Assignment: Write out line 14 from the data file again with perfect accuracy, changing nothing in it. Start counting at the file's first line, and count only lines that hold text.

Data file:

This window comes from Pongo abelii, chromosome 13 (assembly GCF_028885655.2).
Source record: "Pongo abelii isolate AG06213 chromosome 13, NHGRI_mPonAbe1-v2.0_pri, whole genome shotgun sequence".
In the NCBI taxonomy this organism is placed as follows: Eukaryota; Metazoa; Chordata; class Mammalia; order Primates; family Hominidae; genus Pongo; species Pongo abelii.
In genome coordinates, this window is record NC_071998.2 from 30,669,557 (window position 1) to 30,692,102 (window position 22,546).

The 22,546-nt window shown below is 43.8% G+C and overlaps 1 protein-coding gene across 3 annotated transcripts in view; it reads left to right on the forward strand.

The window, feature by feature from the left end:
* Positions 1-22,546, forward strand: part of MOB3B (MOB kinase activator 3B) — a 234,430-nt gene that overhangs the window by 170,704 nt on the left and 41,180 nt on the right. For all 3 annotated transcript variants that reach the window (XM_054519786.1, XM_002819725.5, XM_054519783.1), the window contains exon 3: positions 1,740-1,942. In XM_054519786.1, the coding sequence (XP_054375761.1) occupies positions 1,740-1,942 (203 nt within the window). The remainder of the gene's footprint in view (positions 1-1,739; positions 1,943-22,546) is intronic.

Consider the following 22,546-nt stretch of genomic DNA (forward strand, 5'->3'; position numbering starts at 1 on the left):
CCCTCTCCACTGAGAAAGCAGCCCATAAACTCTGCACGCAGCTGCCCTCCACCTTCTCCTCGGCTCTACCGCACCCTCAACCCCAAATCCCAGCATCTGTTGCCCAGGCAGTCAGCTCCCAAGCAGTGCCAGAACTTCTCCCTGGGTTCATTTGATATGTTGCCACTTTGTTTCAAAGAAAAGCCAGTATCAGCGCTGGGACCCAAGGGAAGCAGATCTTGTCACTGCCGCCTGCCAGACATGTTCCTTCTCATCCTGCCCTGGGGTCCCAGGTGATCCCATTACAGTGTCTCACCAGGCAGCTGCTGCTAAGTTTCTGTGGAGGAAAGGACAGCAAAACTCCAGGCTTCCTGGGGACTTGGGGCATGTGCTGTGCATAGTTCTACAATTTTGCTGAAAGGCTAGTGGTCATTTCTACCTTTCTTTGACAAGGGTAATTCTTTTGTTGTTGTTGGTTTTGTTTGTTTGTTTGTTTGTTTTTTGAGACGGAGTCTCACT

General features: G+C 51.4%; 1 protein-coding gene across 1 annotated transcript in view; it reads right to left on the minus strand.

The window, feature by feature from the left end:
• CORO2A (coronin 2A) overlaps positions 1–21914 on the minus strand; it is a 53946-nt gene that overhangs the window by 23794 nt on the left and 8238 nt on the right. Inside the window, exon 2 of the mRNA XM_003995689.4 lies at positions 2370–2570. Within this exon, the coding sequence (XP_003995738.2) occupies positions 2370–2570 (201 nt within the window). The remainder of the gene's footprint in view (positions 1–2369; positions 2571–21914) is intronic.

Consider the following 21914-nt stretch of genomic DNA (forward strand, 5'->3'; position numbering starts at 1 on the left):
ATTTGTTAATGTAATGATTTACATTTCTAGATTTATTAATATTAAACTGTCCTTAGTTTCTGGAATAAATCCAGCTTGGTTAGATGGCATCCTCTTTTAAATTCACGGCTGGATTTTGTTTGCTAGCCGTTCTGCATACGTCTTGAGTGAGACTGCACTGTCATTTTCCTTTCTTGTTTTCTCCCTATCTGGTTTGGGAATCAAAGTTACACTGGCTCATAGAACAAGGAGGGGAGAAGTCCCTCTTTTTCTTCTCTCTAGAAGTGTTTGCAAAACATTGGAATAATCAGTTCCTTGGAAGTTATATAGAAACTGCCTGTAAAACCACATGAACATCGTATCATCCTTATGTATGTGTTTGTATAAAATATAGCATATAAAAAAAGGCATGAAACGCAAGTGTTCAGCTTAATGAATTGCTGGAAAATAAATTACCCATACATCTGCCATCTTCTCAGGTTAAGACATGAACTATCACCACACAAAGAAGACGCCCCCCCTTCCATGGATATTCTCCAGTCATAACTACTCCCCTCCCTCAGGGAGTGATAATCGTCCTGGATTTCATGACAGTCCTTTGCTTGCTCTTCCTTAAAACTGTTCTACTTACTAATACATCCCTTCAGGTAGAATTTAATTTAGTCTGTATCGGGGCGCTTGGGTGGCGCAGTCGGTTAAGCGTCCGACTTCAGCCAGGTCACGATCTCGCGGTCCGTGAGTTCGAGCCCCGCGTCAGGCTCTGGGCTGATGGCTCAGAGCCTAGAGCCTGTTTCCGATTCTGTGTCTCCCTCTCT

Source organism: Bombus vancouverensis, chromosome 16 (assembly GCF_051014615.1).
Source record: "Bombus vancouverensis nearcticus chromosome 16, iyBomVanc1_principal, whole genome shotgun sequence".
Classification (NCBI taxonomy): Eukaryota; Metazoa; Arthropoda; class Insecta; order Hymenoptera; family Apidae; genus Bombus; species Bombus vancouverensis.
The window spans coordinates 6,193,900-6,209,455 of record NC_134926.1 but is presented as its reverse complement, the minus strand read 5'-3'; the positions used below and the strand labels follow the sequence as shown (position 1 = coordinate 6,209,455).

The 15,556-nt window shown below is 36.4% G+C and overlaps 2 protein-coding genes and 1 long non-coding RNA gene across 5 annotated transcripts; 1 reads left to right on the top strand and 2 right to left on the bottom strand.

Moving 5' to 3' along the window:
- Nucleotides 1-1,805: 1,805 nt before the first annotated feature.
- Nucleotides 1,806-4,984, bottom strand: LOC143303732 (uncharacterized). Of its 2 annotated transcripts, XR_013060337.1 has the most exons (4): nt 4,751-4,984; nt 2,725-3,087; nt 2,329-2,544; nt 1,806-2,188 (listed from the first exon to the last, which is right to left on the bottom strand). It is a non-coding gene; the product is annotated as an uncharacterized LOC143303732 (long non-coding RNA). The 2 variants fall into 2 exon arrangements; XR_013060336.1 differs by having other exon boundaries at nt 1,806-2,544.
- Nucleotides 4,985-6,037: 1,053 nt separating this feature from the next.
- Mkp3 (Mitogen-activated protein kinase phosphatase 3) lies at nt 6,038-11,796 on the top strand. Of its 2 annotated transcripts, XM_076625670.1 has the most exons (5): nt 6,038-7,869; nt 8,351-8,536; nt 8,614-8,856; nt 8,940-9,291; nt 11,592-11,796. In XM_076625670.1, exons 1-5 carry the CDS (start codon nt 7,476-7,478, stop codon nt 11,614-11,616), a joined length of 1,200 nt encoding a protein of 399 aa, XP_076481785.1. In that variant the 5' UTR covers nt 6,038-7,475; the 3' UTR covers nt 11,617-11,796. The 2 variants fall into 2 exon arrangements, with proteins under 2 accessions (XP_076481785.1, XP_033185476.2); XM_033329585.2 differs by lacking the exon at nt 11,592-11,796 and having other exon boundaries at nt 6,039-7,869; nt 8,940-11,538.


ATTTGTTAATGTAATGATTTACATTTCTAGATTTATTAATATTAAACTGTCCTTAGTTTCTGGAATAAATCCAGCTTGGTTAGATGGCATCCTCTTTTAAATTCACGGCTGGATTTTGTTTGCTAGCCGTTCTGCATACGTCTTGAGTGAGACTGCACTGTCATTTTCCTTTCTTGTTTTCTCCCTATCTGGTTTGGGAATCAAAGTTACACTGGCTCATAGAACAAGGAGGGGAGAAGTCCCTCTTTTTCTTCTCTCTAGAAGTGTTTGCAAAACATTGGAATAATCAGTTCCTTGGAAGTTATATAGAAACTGCCTGTAAAACCACATGAACATCGTATCATCCTTATGTATGTGTTTGTATAAAATATAGCATATAAAAAAAGGCATGAAACGCAAGTGTTCAGCTTAATGAATTGCTGGAAAATAAATTACCCATACATCTGCCATCTTCTCAGGTTAAGACATGAACTATCACCACACAAAGAAGACGCCCCCCCTTCCATGGATATTCTCCAGTCATAACTACTCCCCTCCCTCAGGGAGTGATAATCGTCCTGGATTTCATGACAGTCCTTTGCTTGCTCTTCCTTAAAACTGTTCTACTTACTAATACATCCCTTCAGGTAGAATTTAATTTAGTCTGTATCGGGGCGCTTGGGTGGCGCAGTCGGTTAAGCGTCCGACTTCAGCCAGGTCACGATCTCGCGGTCCGTGAGTTCGAGCCCCGCGTCAGGCTCTGGGCTGATGGCTCAGAGCCTAGAGCCTGTTTCCGATTCTGTGTCTCCCTCTCT